Brij Dalvi and Three Oscillators : zzz

For most of us, the introductory music from Doordarshan’s broadcasts in the ‘80s represents an exercise in Soviet-era rigidness by a State still afraid of dreaming big. For Brij Dalvi, the Mumbai-based producer who operates under the Three Oscillators and zzz monikers, it offered an opportunity to flex his musical dexterity. Doordarshanti, one of the first releases under his zzz moniker is a hazy, off-kilter production that would serve as the perfect home for an MF DOOM verse – highlighting Dalvi’s ability to manufacture compositions across diverse musical styles and touchstones of Indian pop-culture and earmarking him as one of the most exciting artists in the country in recent times.  

Born and raised in Borivali, Dalvi is the product of a generation that was brought up listening to Marathi and Bollywood music on FM Radio but quickly adapted to the digital age and developed its pathway for music discovery. “I never really had a music collection I inherited but when I was a kid, there’d be Marathi songs blaring on the radio every morning,” he says. “The FM radio in our car was also a great source – the entire 00’s wave of Bollywood got stuck in my head. My parents had their own music choices but I stuck to whatever I’d find on the internet, iTunes and Spotify, and occasionally I’d drag mom to Planet M and buy a couple of CDs.” 

Dalvi’s interest in music was ignited via the discovery of music production software such as Fruity Loops and cemented by the discovery of two artists who had a profound impact on his life. “Phonat is this producer from the UK whose music I stumbled upon when I was in 12th grade,” he says. “An EP he released named Identity Theft changed the way I looked at music forever because he had this weird blend of glitch and post-dubstep while still bringing in the feels. He remains one of my biggest influences in the kind of music I make. The other one is this Norwegian producer called Savant is this producer from Norway who has releases spanning multiple genres and styles. These two have informed my work as an artist.”



Having been raised by parents who offered no limitations on Dalvi’s curiosity or lifestyle choices, such an upbringing has translated into his artistic explorations as well. Through zzz, he has delivered forward-thinking, club-friendly edits of classics such as Chandamama, yeu kashi Priya?, cocacola that act as a futuristic aural document of Indian pop-culture history. Reminiscent of the elusive Scruffnuk Dust, an anonymous producer who has delivered one of the most fascinating catalogues in Bandcamp history by sampling his father’s collection of old Bollywood and middle-eastern records, zzz was Dalvi’s attempt at poking fun at the emerging trend of producers flipping classic records by adding a formulaic beat to it. However, in doing so he has come across as one of the best sample technicians in the region today – something he didn’t expect. “I don’t have any cues for zzz but if the words “retro” and “future” were put together, that’s what zzz sounds like,” he says. “The samples themselves inspire me but I’ve started distancing myself from ripping songs and “adding beats to it” in favour of cementing the style of music I want to make.”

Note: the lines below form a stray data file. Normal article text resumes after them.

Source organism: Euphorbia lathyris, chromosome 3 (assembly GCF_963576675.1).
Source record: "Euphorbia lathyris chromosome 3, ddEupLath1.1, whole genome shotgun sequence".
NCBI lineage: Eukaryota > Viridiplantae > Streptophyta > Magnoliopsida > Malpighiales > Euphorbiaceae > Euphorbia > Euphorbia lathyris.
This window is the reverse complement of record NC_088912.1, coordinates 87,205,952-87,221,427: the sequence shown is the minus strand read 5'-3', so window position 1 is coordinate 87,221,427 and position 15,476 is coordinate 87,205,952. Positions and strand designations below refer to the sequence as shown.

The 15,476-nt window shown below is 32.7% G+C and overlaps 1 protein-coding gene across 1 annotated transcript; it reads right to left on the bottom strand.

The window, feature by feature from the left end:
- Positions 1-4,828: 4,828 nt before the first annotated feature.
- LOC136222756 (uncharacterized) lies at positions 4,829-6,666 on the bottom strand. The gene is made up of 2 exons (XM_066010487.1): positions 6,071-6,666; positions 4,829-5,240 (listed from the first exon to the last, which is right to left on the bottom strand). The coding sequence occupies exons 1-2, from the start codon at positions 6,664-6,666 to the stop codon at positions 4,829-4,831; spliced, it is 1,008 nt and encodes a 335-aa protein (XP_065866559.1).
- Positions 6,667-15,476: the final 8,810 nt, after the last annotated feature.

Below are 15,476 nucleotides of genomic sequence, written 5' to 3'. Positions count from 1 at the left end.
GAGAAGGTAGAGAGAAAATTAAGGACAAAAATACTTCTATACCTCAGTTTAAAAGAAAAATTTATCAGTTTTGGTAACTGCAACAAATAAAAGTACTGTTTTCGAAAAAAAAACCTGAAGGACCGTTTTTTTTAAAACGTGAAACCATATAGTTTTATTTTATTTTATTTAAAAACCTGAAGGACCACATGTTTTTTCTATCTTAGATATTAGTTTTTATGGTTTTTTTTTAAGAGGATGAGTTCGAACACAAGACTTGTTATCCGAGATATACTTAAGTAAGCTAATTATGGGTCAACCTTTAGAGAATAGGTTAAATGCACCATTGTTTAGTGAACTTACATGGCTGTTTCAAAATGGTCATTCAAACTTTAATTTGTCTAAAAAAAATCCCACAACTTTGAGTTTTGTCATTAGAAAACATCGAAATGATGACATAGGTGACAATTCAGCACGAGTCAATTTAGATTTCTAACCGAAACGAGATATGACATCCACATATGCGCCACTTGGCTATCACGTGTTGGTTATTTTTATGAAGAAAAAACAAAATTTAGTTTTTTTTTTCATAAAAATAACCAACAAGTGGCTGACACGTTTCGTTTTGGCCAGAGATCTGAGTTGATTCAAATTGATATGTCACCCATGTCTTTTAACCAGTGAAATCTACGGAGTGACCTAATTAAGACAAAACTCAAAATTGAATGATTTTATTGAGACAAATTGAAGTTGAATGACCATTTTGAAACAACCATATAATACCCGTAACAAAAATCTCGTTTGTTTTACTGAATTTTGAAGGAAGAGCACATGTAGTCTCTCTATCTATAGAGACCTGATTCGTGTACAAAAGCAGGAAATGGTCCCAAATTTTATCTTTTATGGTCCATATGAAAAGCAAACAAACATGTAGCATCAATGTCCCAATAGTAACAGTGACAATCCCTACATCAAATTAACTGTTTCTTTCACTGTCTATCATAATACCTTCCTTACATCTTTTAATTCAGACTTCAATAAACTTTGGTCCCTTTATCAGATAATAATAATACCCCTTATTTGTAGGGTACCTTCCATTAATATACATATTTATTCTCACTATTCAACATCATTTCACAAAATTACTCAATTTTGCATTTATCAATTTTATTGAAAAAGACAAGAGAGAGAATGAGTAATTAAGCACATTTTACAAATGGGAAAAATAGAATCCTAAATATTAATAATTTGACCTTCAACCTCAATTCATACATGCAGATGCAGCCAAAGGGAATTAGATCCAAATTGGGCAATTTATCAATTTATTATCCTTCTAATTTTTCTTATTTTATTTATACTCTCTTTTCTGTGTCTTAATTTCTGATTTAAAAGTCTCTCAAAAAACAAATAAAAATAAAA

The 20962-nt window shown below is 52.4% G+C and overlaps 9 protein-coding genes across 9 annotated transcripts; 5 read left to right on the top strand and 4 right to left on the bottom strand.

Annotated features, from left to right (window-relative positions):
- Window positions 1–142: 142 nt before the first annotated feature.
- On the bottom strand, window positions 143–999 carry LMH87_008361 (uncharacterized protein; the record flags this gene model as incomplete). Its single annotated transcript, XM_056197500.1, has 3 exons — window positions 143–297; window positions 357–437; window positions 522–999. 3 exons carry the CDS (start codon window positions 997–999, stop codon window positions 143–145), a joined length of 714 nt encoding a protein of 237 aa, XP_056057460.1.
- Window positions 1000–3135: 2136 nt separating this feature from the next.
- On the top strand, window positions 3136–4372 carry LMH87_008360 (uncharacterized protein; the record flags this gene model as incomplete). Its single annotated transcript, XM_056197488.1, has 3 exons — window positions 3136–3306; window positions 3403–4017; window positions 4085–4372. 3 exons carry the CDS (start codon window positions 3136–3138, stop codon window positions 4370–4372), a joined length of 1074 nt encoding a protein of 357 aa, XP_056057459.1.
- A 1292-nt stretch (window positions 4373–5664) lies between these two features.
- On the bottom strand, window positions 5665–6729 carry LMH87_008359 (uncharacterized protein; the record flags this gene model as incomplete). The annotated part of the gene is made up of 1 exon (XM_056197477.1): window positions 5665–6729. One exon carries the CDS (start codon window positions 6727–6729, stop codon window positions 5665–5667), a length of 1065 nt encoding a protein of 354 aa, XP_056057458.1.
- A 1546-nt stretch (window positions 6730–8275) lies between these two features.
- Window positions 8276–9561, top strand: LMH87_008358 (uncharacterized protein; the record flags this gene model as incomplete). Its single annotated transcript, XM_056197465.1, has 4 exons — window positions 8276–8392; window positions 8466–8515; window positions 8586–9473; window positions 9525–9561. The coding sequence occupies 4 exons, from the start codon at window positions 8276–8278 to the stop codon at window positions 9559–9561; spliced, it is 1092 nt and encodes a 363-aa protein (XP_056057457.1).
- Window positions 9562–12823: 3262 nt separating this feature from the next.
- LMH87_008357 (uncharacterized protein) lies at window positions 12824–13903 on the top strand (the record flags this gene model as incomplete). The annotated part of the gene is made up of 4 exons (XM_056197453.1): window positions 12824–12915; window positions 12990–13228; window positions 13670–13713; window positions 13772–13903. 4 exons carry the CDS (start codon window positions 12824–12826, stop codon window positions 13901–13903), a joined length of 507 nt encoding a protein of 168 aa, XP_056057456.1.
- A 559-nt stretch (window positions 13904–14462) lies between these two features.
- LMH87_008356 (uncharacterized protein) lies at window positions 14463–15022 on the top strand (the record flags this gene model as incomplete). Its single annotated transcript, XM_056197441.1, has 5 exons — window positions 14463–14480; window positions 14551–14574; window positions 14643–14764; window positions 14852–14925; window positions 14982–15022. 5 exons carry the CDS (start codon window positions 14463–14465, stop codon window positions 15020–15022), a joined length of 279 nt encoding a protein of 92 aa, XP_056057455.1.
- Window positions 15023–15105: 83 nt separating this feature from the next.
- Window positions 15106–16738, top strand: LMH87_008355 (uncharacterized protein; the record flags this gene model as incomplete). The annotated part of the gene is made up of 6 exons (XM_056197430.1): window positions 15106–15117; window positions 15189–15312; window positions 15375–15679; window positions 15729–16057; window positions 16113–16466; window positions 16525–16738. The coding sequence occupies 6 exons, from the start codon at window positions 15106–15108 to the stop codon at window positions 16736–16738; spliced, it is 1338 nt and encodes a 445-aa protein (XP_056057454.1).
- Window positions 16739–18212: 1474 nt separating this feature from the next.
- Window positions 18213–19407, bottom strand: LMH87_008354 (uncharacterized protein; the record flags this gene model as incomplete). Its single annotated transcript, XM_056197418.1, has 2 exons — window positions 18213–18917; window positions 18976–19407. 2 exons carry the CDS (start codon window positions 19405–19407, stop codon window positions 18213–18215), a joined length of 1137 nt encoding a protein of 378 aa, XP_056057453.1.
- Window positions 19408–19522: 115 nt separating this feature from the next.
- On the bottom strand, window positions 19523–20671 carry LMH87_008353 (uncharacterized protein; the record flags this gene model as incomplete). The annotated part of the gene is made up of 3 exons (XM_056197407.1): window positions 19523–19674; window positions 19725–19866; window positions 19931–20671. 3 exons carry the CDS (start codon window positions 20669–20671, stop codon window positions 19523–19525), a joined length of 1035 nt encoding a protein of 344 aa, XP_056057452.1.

Three Oscillators, which was started in 2007 in collaboration with Shreyas Desai and Avit Rane, offers a more structured look at Dalvi’s artistic output. After the departure of Desai and Rane, Three Oscillators has evolved into a solo project that outlines Dalvi’s knack for creating glitch-infused, expansive soundscapes. “Three Oscillators has always been a special project to me,” he says. “That’s my main outlet for the music I really want to make and that’ll remain my formal music project. I think it has a very international sound and that’s the audience I’m targeting right now.”

In light of the COVID-19 pandemic, Dalvi has also emerged as a driving force in helping young musicians across the country stay connected via his weekly Friday Fire Twitch streams. Musicians from across the country send in their unreleased demos / work-in-progress tracks and new releases and get to learn from each other and help keep a sense of community intact. “I always want to push out new and exciting music,” he says. “Rana (Ghose) from REProduce Artists and I would have endless conversations filled with SoundCloud links from obscure accounts of people scattered around the country. Jwala (a collective that I’m a part of) started out with the same goal – pushing Indian independent music and giving it a platform to shine. The first few months of lockdown were pretty bad because offline meets of all kinds just ceased overnight. A few people recovered and started having parties on Zoom and Shotgun to keep the community spirit alive. I thought I’d do the same for the producers here. It hasn’t been easy figuring it all out; there was a lot that I had to learn about streaming on Twitch, network dropouts, and actually engaging with the people that are watching you talk about their tunes. As much as I hate the camera, desperate times call for desperate measures and having a face on a live stream looks much more convincing than just a screen. It sucks that I can’t meet all these producers and the screen definitely took some time getting used to, but it seems to be working for now.”

By giving a platform to young producers in the country such as pelle, CMND Z, Dissector, Budna, and many, many others, Dalvi has established himself as an important voice within the arts community – one that’s thinking about the bigger picture and helping people beyond himself. With plans underway to open the Friday Fire Twitch streams to an international audience, as well as a slew of collaborations scheduled to be released under the Three Oscillators moniker, Dalvi is daring to dream big.

Listen to the music here.

Text by Uday Kapur.

Curated by Rahul Singh Manral.

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